It is narrated on the authority of Usama b. Zaid that the Messenger of Allah (may peace be upon him) sent us in a raiding party. We raided Huraqat of Juhaina in the morning. I caught hold of a man and he said: There is no god but Allah, I attacked him with a spear. It once occurred to me and I talked about it to the Apostle (may peace be upon him). The Messenger of Allah (may peace be upon him) said: Did he profess" There is no god but Allah," and even then you killed him? I said: Messenger of Allah, he made a profession of it out of the fear of the weapon. He (the Holy Prophet) observed: Did you tear his heart in order to find out whether it had professed or not? And he went on repeating it to me till I wished I had embraced Islam that day.[14]

In light of above presented argument, I strongly feel that beliefs of Ahmadis might be different from rest of Muslim sects but it does not fall outside the fold of Islam. It is so, because the basic tenets of being a Muslim can not be dependant upon the whim and desires of any person and can only come from Quran and hadeeth. As far as my understanding of Quran and Hadeeth goes, these people may not be good Muslims (by somebody else’s standards) in the same sense as all the rest of Muslim sects think of all the other of the sects as not good Muslims but still are Muslims and can not be casted out of the fold of Islam, the same should hold here as well.

[1]Sahih Al-Bukhari: The Book of Prayer, Hadith Number 387
[2]Sahih Al-Bukhari: The Book of Prayer, Hadith Number 388
[3]The Lahore Ahmadiyya Movement:
[4]The Lahore Ahmadiyya Movement:
[5]The Promised Messiah and Mahdi, Dr. Aziz Ahmad Chaudhry
[6]Sahih Muslim: Hadith Number: 242
[7]The Lahore Ahmadiyya Movement:
[8]The Promised Messiah and Mahdi, Dr. Aziz Ahmad Chaudhry
[9]Islamic View of the Coming/Return of Jesus, by Ahmad Shafaat, Islamic Perspectives
[11]The Promised Messiah and Mahdi, Dr. Aziz Ahmad Chaudhry
[12]The Lahore Ahmadiyya Movement:
[13]The Promised Messiah and Mahdi, Dr. Aziz Ahmad Chaudhry
[14]Sahih Muslim: Book 1, Hadith Number 176

Thursday, 23 June 2011


I, Muhammad Shemyal Nisar, was born on 22nd of May 1986 at about 10 minutes to 11 A.M.  to a traditional but educated Muslim family in the city of Lahore, Pakistan. What did I do to deserve all this? Although I can never be sure of this, but as far as I can tell I did nothing to deserve this nor did I ask for any of it (as per my knowledge), prior to the time I received all these linguistic constructs. I entered this world which was a deceptive mixture of physical as well as mental reality. The word “mental” needs further clarification for I do not mean it in the Cartesian sense of the word rather in the sense of ontologically subjective or linguistically constructed reality. I am so informed that after my birth I was named as Muhammad Shemyal Nisar by my dad.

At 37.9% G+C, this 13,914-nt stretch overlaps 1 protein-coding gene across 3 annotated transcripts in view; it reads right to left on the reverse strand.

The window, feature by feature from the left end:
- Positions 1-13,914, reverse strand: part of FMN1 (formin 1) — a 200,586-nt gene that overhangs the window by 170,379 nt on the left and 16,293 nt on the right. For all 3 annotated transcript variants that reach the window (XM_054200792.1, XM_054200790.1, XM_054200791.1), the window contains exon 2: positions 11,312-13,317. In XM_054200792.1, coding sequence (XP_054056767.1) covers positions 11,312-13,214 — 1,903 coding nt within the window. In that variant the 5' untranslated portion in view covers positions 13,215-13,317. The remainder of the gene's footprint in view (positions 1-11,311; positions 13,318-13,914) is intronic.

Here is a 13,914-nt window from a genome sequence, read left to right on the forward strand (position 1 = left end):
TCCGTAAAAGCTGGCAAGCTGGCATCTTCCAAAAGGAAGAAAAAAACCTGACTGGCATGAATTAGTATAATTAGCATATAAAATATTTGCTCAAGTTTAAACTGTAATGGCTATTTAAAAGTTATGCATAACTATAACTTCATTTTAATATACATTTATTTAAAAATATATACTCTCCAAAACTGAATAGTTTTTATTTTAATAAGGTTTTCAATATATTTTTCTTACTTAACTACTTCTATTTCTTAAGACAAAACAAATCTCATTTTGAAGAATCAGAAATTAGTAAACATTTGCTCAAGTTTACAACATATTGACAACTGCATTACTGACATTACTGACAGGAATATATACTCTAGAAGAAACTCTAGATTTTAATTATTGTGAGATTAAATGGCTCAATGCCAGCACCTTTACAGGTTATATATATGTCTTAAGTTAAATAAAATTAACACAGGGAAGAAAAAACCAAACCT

Having born into a Muslim family I was proclaimed as “Muslim” and indoctrinated with its teachings to this day. My family is ethnically Punjabi and this made me one as well and because my family was “Pakistani”, I by default became one as well.  I had not asked for any of these labels, neither implicitly nor explicitly, but so it became. It is also important to mention that neither did I approve of this nor did I disapprove of this. It was as when this reality was unfolded onto me I did not show slightest sign of resentment. But even if I did, I could not change it. It was so “determined” and it happened. Did I freely and willingly chose this path for myself? As far as I can tell, No.

Now let us examine the situation. The above mentioned social constructs determined the path my life took in many a ways. The social and economic position of my family determined the nutritious value of the food I consumed and the quantity of it I consumed. The environment of the house that I lived in determined the way I looked at the world. Having a father who was a military man was beyond my choosing as well, but it did determine that I was not to be stationed at a single city/station for an extended period of time, rather would be moving around it the country. My being a Pakistani determined for me those geographic locations of the world where I could go and those where i could not go or were at least not easily accessible to me. There were visa procedures which were to be followed. I being a Pakistani and financial position of my parents further determined and consolidated upon the places of world inaccessible to me and those which were accessible to me at least for the earlier years of my lifetime. The same variables determined which schools I will attend and these schools were further a determining factors of my thinking abilities and the ideas I will be indoctrinated with. The psychological upbringing at my house and school were crucial in determining my likes, dislikes and attitude towards life in general as well as global events.